Reclaiming Our Way promoting the well-being of African American children & families


Police Pepper Spray North Carolina Teen Inside His Own Home, Mistaken for Burglar

Yet another example of a so-called concerned citizen calling the police on a Black person, because they assume they're either out-of-place, involved in some sort of criminal activity, or a combination of both. The start of this chain of events reminds me of those leading up to the August shooting of John Crawford at the Ohio Walmart store.

At some point, individuals in the larger society must also be held accountable - in addition to over-zealous law enforcement officials - for the ways in which Black males and females are profiled, and the harm that comes from their assumptions, stereotypes, etc.

I'm glad DeShawn wasn't harmed any worse than he was, although the effect of this sort of experience will stay with him for many years to come.

The parents of a Wake County high school student are outraged that police pepper-sprayed him inside their home after a neighbor mistook him for an intruder.

It happened Monday afternoon on England Avenue in Fuquay-Varina.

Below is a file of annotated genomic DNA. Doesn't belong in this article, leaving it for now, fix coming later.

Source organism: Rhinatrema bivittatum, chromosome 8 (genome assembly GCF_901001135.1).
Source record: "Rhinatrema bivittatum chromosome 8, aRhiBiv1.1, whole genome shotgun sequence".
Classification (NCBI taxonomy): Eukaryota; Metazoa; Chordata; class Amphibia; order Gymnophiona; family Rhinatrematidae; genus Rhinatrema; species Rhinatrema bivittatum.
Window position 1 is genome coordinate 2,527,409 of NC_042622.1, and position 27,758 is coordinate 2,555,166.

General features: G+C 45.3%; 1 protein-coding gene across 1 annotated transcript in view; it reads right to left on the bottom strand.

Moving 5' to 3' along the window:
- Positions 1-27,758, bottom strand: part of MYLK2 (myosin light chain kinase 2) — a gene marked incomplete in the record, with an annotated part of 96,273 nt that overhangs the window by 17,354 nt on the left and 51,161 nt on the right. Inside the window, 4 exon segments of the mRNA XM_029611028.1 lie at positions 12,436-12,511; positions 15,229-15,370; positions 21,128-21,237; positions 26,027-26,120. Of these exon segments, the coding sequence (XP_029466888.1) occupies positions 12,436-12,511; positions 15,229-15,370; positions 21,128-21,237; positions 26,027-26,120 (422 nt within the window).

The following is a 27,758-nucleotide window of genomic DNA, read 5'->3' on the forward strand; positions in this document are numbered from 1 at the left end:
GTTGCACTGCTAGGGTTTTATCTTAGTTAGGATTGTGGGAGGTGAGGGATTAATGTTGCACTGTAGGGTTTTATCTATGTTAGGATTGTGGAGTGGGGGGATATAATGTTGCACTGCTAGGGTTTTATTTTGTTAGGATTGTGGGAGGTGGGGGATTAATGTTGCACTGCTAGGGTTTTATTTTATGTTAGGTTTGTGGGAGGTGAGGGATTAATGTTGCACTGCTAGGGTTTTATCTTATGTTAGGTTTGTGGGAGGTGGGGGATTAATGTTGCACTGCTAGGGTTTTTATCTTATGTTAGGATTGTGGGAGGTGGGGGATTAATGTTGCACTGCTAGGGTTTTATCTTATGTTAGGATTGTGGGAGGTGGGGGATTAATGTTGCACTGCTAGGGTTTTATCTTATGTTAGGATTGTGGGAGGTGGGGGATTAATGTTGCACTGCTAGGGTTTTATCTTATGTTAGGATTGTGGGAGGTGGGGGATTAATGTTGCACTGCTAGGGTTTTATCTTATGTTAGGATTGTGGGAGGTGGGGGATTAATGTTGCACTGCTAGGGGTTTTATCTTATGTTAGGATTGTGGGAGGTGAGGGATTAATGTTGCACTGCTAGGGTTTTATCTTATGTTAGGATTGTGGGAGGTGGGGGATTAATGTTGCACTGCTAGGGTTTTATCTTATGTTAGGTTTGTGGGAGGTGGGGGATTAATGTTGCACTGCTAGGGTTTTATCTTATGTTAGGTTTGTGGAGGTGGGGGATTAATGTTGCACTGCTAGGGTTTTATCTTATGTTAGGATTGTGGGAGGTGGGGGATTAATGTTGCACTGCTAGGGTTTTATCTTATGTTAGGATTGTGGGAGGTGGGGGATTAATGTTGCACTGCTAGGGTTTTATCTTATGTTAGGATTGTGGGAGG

Ricky and Stacy Tyler have fostered 18-year-old DeShawn Currie for about a year. The Tylers, their three young children and DeShawn moved to Fuquay-Varina in July. They said while they're still getting to know their neighbors, it's hurtful someone would assume DeShawn was a burglar just for going about his normal routine of walking home after school.

"He's my baby boy just as much as my other three children are," said Stacy.

She left the side door to their home unlocked Monday for DeShawn, who was coming home early from school.

Fuquay-Varina police said when a neighbor saw DeShawn walk in; they called 911 to report a break-in. Soon, three officers were inside the house, all to DeShawn's surprise.

"They was like, 'Put your hands on the door,'" said DeShawn. "I was like, 'For what? This is my house.' I was like, 'Why are y'all in here?'"

DeShawn said he became angry when officers pointed out the pictures of the Tyler's three younger children on the mantle, assuming he didn't belong there. An argument ensued and DeShawn said one of the officers pepper-sprayed him in the face.

Read the full news story here.


Mass Incarceration’s Impact on Black and Latino Women & Children

This program is lengthy, but it's worth watching or listening to in the background for all of you who are interested and immersed in this work.

I especially appreciate the perspective offered by the young adults and other family members who have directly experienced the impact of having one or both parents incarcerated, or being incarcerated and unable to maintain a healthy and nurturing relationship with their children.

 April 3, 2014:

This panel examines the devastating impact the youth justice system has on black and Latino young people, as well as health care for incarcerated women, and the need for comprehensive reform.